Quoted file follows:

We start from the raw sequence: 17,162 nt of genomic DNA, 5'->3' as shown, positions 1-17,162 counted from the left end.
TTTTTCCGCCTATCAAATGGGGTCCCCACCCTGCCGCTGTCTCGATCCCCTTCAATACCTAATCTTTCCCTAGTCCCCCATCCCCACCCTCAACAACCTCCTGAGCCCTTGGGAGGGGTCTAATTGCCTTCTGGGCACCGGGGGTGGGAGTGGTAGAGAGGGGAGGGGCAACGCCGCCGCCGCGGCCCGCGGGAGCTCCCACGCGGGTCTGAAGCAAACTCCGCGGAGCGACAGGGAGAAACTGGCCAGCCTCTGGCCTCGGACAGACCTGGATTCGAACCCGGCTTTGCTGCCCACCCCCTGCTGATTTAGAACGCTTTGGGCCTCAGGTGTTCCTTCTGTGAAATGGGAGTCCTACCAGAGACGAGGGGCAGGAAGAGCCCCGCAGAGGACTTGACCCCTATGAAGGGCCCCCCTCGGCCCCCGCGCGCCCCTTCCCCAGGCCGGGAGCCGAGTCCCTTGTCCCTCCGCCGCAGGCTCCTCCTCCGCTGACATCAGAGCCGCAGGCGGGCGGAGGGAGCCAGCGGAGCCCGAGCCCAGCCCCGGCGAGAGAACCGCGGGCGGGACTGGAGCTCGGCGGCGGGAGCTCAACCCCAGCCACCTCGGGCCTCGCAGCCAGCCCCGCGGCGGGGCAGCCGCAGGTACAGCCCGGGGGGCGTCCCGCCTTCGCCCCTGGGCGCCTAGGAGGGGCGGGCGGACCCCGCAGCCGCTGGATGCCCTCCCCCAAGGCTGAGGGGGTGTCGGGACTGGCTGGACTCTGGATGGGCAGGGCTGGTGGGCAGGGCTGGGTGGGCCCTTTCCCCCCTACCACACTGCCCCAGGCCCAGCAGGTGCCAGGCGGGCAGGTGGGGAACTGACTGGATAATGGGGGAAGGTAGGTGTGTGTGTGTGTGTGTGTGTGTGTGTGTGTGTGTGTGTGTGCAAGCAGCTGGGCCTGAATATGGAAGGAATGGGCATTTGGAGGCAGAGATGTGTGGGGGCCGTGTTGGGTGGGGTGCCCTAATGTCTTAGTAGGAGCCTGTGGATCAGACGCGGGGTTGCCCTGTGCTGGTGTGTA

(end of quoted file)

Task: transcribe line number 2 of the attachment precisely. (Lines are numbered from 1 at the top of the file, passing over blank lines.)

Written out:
TTTTTCCGCCTATCAAATGGGGTCCCCACCCTGCCGCTGTCTCGATCCCCTTCAATACCTAATCTTTCCCTAGTCCCCCATCCCCACCCTCAACAACCTCCTGAGCCCTTGGGAGGGGTCTAATTGCCTTCTGGGCACCGGGGGTGGGAGTGGTAGAGAGGGGAGGGGCAACGCCGCCGCCGCGGCCCGCGGGAGCTCCCACGCGGGTCTGAAGCAAACTCCGCGGAGCGACAGGGAGAAACTGGCCAGCCTCTGGCCTCGGACAGACCTGGATTCGAACCCGGCTTTGCTGCCCACCCCCTGCTGATTTAGAACGCTTTGGGCCTCAGGTGTTCCTTCTGTGAAATGGGAGTCCTACCAGAGACGAGGGGCAGGAAGAGCCCCGCAGAGGACTTGACCCCTATGAAGGGCCCCCCTCGGCCCCCGCGCGCCCCTTCCCCAGGCCGGGAGCCGAGTCCCTTGTCCCTCCGCCGCAGGCTCCTCCTCCGCTGACATCAGAGCCGCAGGCGGGCGGAGGGAGCCAGCGGAGCCCGAGCCCAGCCCCGGCGAGAGAACCGCGGGCGGGACTGGAGCTCGGCGGCGGGAGCTCAACCCCAGCCACCTCGGGCCTCGCAGCCAGCCCCGCGGCGGGGCAGCCGCAGGTACAGCCCGGGGGGCGTCCCGCCTTCGCCCCTGGGCGCCTAGGAGGGGCGGGCGGACCCCGCAGCCGCTGGATGCCCTCCCCCAAGGCTGAGGGGGTGTCGGGACTGGCTGGACTCTGGATGGGCAGGGCTGGTGGGCAGGGCTGGGTGGGCCCTTTCCCCCCTACCACACTGCCCCAGGCCCAGCAGGTGCCAGGCGGGCAGGTGGGGAACTGACTGGATAATGGGGGAAGGTAGGTGTGTGTGTGTGTGTGTGTGTGTGTGTGTGTGTGTGTGTGTGCAAGCAGCTGGGCCTGAATATGGAAGGAATGGGCATTTGGAGGCAGAGATGTGTGGGGGCCGTGTTGGGTGGGGTGCCCTAATGTCTTAGTAGGAGCCTGTGGATCAGACGCGGGGTTGCCCTGTGCTGGTGTGTA